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Which knowing, he will therefore cleave to me.
Besides, he learns the minds of men toward me
Here and in Ghent, how each man stands affected.
For this and other serviceable arts,
Not out of friendship, do I show him favour.
Have you not seen a jackdaw take his stand
On a sheep's back, permitted there to perch
Less out of kindness to so foul a bird
Than for commodious uses of his beak ?
As to the sheep the jackdaw, so to me
Is Gilbert Matthew; from my fleece he picks
The vermin that molest me.—Here he comes !

Enter GILBERT MATTHEW.
Well, honest Gilbert, are the knights not gone?

GILBERT.

Not yet, my lord; they urge in lieu of lives
The forfeiture of sundry burgages
To fill your coffers. I denied them roundly.

EARL.

I bid thee not!

GILBERT.

Lives, lives, my lord, take freely; But spare

the lands and burgages and moneys. The father dead, shall sleep and be forgotten; The patrimony gone,—that makes a wound That's slow to heal ; heirs are above-ground ever.

EARL.

Well, be it so.

GILBERT.

The knights wait here without.

They ask an audience of leave, and bring
A new adherent.

EARL.

Give them entrance, Gilbert. GILBERT MATTHEW goes out, and returns with Sir SIMON BETTE

and SIR GUISEBERT GRUTT.

SIR SIMON.

This audience we made bold to crave, my lord,
To advertise your highness that our friend
Of whom we spake, the valiant Lord of Occo,
Has come here at great hazard in disguise
To show how matters now proceed in Ghent.

EARL.

He shall be welcome.

Does he wait ?

SIR SIMON.

He does ; And with your highness' leave I'll bring him to you.

[Exit.

EARL

Think'st thou he may be steadied ?

GILBERT.

At this time
He has great power to do your highness service;
And your free pardon for all past misdeeds,
And promise of preferment, will do much
To make him wholly yours.

EARL.

Well, well, so be it. 'Tis no such urgent need we have of him ; But if he be so contrite, it is well.

Re-enter SIR SIMON BETTE with Occo. You're a bold man, my Lord of Occo, you That have so long borne arms against your liege, Without safe-conduct to have ventured here.

OCCO.

My sole safe-conduct is the good intent
I bear to your affairs, my noble lord;
Nought else impelld me hither, and nought else,
I trust, is needed for my safe return.

EARL.

Thou shalt return in safety. Say, what news
Bring'st thou from Ghent?

OCCO.

My lord, Peace, peace! is there The only cry, except with desperate chiefs, Who are so weak that fair conditions now Would draw their followers from them to a man.

EARL.

Our proffer of conditions is made known
Already to our good Sir Simon Bette
And Guisebert Grutt.

SIR GUISEBERT.

My lord is pleased to grant Indemnity to all save some three hundred ; The list to be hereafter named by him And dealt with at his pleasure.

OCCO.

This is well! These terms are just and merciful indeed ! But then they must be proffer'd presently. You know, my lord, the humour we of Ghent

Have still indulged—we never cry for

peace But when we're out of breath ; give breathing-time, And ere the echo of our cry for peace Have died away, we drown it with War! war! Even now the faction hopes to be redeem'd By a new leader, Philip of Artevelde.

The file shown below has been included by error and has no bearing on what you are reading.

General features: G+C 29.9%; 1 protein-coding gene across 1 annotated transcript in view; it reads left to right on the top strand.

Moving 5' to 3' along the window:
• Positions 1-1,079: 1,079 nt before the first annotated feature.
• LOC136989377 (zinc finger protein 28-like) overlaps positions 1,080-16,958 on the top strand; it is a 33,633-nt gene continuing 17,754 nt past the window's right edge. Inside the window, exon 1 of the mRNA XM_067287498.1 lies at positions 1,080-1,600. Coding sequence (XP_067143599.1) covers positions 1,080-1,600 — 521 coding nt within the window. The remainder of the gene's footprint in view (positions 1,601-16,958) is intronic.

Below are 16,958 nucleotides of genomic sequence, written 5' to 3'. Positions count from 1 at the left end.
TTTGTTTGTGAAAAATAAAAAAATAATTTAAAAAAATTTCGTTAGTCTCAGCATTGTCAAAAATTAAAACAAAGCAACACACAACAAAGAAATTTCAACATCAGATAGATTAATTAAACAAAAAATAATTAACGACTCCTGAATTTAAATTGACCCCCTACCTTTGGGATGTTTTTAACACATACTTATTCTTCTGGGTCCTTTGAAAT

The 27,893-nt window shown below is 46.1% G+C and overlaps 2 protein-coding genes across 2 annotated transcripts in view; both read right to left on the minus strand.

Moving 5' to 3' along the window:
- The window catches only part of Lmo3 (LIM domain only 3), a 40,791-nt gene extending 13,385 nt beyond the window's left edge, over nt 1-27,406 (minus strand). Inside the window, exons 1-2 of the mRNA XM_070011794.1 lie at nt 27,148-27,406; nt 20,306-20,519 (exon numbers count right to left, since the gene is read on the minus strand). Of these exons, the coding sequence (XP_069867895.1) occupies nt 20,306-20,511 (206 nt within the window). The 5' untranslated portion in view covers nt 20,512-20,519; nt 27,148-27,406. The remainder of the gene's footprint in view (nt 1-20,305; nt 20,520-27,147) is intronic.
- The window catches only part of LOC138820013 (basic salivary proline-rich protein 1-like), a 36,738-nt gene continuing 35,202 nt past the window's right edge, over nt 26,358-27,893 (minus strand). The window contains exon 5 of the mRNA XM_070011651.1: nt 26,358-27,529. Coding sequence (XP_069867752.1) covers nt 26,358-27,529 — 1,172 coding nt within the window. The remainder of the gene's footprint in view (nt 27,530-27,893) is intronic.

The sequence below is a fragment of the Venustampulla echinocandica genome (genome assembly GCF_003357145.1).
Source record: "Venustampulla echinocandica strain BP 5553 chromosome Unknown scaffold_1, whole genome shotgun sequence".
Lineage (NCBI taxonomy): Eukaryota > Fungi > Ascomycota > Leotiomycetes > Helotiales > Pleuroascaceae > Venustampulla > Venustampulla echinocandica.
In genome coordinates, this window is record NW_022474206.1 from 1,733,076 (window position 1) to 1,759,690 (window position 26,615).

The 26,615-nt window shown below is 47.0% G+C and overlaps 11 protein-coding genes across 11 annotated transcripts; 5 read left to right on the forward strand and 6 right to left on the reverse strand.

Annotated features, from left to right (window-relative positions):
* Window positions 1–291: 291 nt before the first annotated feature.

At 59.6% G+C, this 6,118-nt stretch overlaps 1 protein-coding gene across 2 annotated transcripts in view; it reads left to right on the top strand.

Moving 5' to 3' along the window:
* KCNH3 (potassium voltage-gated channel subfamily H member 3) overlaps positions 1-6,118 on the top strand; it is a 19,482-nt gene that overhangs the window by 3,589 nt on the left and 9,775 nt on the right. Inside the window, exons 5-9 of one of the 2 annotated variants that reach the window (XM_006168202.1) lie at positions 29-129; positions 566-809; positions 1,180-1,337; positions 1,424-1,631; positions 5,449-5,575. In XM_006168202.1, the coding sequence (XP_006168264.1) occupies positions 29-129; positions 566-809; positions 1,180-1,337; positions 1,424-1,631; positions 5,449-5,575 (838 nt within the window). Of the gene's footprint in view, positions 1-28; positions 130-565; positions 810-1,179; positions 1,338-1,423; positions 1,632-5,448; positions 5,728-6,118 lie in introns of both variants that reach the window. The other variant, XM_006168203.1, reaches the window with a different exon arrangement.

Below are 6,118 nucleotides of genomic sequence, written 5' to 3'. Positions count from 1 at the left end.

EARL.

Ha! Artevelde? that name is ominous.
Whenever sunshine has come near my house
An Artevelde has cast his shadow there.
I have not heard the name of Artevelde
Since that usurper Jacques died the death.
This Philip then was in his infancy.
What is he made of? Of his father's metal ?
A dangerous man, in truth, sirs, if he be.

GILBERT.

Oh fear him not, my lord ; his father's name
Is all that from his father he derives.
He is a man of singular address
In catching river-fish. His life hath been
Till now, more like a peasant's or a monk's
Than like the issue of so great a man.

OCCO.

Yet is his name so worshipp'd of the people,
That were the time and scope permitted him
To grow expert, some danger might come of him.
Wherefore 'twere well to note him on your list.

EARL.

Let him be noted. Think you, then, Sir Guy,
That they'll accept our terms, or still hold out ?

OCCO.

Let these good knights make instant speed to Ghent
And call the burghers to the market-place;
Then let to-morrow, at their bidding, wear
The aspect of to-day, and all will prosper.
Take them whilst yet Nivelle is in their thoughts.

EARL.

You counsel well. Prepare, sirs, to depart;
We'll have the terms engross'd and send you them.
Farewell, my lord ; farewell, Sir Simon Bette ;
Sir Guisebert Grutt, farewell.—We'll send

you

them. [Exeunt the EARL, GILBERT MATTHEW, Occo, and Sir Simon

BETTE. A8 SIR GUISEBERT GRUTT is following, he is detained by D'ARLON.

D'ARLON. One word, fair sir.

SIR GUISEBERT.

My good lord, at your pleasure.

D'ARLON.
I have a foolish errand in your town.
There is a damsel ... but your

head is white; You will not heed me.

SIR GUISEBERT.

Pray proceed, my lord,
I have not yet forgotten how in youth
A damsel's love, amongst the amorous,
Was more than bed of down or morning posset.

D'ARLON.
In brief, kind sir, conveyance hence to Ghent
Is what I crave. Methinks amongst your train,
And habited like them, I well could pass
And no one mark me.

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